David Thorburn


ISBN  978-1-949966-77-0       68 pages        $15.00


Precision and ardor. The blunt grace of compression. These qualities give David Thorburn’s Knots a distinctive authority. The title poem summons—and undoes—the intricate, oppressive, persistent and legendary bonds of patriarchal lore.

 Robert Pinsky


David Thorburn’s poems take the reader into the heart of the human condition—its disappointments, pain, love and cruelty. Memorable poems about the poet’s seaman father, a man of knots, rigging and contradiction, shape the book. Throughout, Thorburn’s magnetic and tight poems disclose and loosen the knots—as real as those made of rope— in all of us.

 Richard Martin


I am obliged to perform in complete darkness, Berryman writes, operations of great delicacy / on myself. In his tersely lyrical poems, David Thorburn operates on American masculinity, from within its own terms. He knows and praises its knots and the names of its knots and tools. And he knows texts and stories and words, which are his own tools. These poems are raw, affectionate, powerful, blunt, elegiac and downright joyous. I admire them very much.

 Stephen Tapscott


David Thorburn tells us “there is no calculus for the half-life of stories” in poems where “what is lost, what retrieved” can’t be and probably shouldn’t be added up. “If you marked a coin” and released it to “the oozy waters of finance,” Thorburn asks, “would you expect it to return, change from the candyman or grocer?” No, his book says, life doesn’t give back change for what we spend it on, just the mystery, the wonder, of transformation. These lyrical poems read like Ovid at eye level: Hecuba and Jackie Gleason; the laugh and grace of eroticism shared by a married couple; Don Quixote and an instruction sheet for the Papco flaring tool. The knots that bind in Thorburn’s book are familial, historical, mythic: they embrace and are embraced by something very like a whispered love song.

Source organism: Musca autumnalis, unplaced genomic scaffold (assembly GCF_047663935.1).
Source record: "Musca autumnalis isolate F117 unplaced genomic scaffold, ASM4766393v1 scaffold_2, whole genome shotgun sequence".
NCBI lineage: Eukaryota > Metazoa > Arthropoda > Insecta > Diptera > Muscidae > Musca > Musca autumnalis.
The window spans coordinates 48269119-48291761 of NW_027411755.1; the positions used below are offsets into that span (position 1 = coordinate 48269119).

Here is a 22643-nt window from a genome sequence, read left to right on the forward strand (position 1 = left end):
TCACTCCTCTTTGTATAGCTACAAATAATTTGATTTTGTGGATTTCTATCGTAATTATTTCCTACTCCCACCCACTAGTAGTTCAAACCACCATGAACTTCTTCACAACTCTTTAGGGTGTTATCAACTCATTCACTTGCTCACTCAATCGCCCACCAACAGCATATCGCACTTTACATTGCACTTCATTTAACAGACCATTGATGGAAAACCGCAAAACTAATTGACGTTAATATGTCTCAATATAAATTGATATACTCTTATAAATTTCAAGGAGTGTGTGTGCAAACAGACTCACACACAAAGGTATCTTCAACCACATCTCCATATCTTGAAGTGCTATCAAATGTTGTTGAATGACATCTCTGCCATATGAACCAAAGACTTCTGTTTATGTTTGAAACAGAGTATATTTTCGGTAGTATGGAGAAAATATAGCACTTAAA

Edward Barrett

David Thorburn has been a teacher of literature for 55 years. He was born in Manhattan and grew up in an old farmhouse in Randolph, New Jersey before it became a suburb. He’s written a book on Joseph Conrad and many essays and reviews on literature and media. Knots is his first book of poetry.